Some of our mentees sell their coaching B2B. Once you’ve identified your client in the business sector you want to coach in, and worked out what they need to hear in order to understand why they need to work with you, the most significant difference between selling B2C and B2B is the procurement cycle. WIth individuals, coaching can commence immediately, with B2B clients, they may have to apply for the budget to spend.
A question we get asked by B2B mentees is this; how do I work out what the client has to spend?
What Do They Want To Spend?
It’s actually a question that can apply to any coaching business really, isn’t it? Wouldn’t it be wonderful if the first thing a potential client said to you is ‘I have £X to spend, what coaching can I have for that price?’. Sadly it doesn’t happen like that.
I know of many coaches who have spent ages crafting a proposal for an organisation only to be asked, “HOW MUCH?!?!”. The problem with that ‘how much’ response is that it really rattles the cages of the mind monkeys many of us have around pricing and selling.
All our pricing mind monkeys come racing to the fore shouting “You’re too expensive, I told you so!” as well as “Who do you think you are?” and “XYZ coach in the next town doesn’t charge as much as you do and she’s been doing this for years!” and so on.
Two Simple Ways To Discover A Customer’s Budget
Here are two simple solutions to this problem, which keep the mind monkeys at bay and get you paying clients into the bargain:
One is to ask them. It sounds obvious I know, but if you say ‘can I ask you what budget you have to spend on this project?’ the potential client will tell you. It’s not a secret, in fact, it’s a perfectly reasonable business question. I know it seems too simple to be true, but everyone (especially when you sell business to business) understand that there are costs associated with work. If for any reason, the potential client had misunderstood and assumed that this would be pro bono work – yes, that can happen – they’ll tell you and potentially save you hours of work. Don’t worry that the ‘for free’ answer will be horribly uncomfortable, instead have a couple of things up your sleeve that you can suggest that they can do for themselves that will get them some results.
The second solution is to take charge of the ‘spend’ question. Have three pricing bands when you do, for example, bronze, silver and gold. There is a reason that coffee shop chains have three sizes of coffee cup. With this pricing structure, the customer can price differentiate for themselves.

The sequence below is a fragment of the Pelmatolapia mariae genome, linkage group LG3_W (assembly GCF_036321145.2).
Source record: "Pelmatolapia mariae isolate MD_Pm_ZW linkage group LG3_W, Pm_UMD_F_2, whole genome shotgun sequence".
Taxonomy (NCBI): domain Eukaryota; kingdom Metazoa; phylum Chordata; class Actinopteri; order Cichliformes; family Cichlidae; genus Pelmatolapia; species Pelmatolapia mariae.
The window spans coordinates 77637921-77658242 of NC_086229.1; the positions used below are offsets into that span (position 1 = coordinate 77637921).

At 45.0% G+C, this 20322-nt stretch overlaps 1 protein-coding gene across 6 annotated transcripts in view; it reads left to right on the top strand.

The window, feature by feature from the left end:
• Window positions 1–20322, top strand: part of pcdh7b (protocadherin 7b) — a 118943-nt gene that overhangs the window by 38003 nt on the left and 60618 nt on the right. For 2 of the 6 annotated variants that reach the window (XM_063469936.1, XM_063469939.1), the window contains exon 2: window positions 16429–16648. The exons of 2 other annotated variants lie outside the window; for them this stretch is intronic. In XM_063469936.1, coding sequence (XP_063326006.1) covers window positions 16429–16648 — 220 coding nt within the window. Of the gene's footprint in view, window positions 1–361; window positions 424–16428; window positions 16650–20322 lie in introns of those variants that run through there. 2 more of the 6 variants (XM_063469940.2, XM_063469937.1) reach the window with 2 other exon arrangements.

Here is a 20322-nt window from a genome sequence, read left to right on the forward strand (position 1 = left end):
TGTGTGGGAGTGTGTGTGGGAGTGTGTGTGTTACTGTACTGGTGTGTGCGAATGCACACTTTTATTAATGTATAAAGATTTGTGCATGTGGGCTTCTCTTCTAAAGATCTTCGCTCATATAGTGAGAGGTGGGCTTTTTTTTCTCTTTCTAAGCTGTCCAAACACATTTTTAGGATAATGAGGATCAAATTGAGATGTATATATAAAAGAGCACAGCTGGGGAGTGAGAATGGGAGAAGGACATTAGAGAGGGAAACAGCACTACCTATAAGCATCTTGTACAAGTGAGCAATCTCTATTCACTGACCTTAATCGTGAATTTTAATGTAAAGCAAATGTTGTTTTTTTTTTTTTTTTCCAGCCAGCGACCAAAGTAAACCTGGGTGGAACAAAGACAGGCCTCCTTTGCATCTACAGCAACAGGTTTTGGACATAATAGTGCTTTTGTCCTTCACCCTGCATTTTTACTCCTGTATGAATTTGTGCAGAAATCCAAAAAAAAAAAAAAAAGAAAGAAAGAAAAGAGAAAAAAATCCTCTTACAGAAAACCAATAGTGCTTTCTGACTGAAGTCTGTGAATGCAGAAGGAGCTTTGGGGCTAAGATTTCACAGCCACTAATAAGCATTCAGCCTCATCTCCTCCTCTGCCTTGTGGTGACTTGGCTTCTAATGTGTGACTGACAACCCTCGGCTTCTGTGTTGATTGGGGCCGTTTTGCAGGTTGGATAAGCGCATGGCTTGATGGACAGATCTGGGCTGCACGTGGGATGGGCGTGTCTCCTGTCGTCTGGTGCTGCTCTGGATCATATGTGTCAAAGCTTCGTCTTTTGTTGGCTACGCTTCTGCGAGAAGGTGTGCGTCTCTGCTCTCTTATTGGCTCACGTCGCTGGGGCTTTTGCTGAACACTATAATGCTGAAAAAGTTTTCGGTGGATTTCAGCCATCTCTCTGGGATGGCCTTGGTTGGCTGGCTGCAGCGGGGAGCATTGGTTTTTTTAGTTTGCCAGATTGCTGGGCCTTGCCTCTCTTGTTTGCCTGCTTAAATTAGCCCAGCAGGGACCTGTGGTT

The most interesting thing about the whole ‘three prices’ pricing tactic is that the majority will choose the middle one. Make sure that the middle one is the one that you’d rather deliver. Bear in mind that some people will always choose gold because that’s how they perceive themselves. They think of themselves as someone who likes the best/biggest/most that’s on offer. Others will always choose bronze because they are bargain hunters. I mean no judgement in either of those comments, it is just one of those things. Your job is to make sure that you are making a good profit on whichever one they choose.
I love the idea of 3 pricing bands – but when it comes to coaching, we can’t just change the size of the coffee cup, can we?
Thus, I’m not certain what particular aspects of what we do ought to be differentiated within the brands.
Any and all advice on that point would be greatly appreciated!
We certainly can have 3 price bands, even if the difference is simply the number of sessions the price includes. I don’t accept a client for fewer than 3 sessions, as in my experience, there is no real opportunity to see a lasting difference in fewer than 3. So an example could be that I might offer: Bronze = 3 sessions at (say) £450 – £150 a session; Silver = 6 sessions at £810 – £135 a session: Gold = 10 sessions at £1250 – £125 a session.
With this pricing plan, the client can choose how many and at what price (I always offer payment plans too if that helps the client).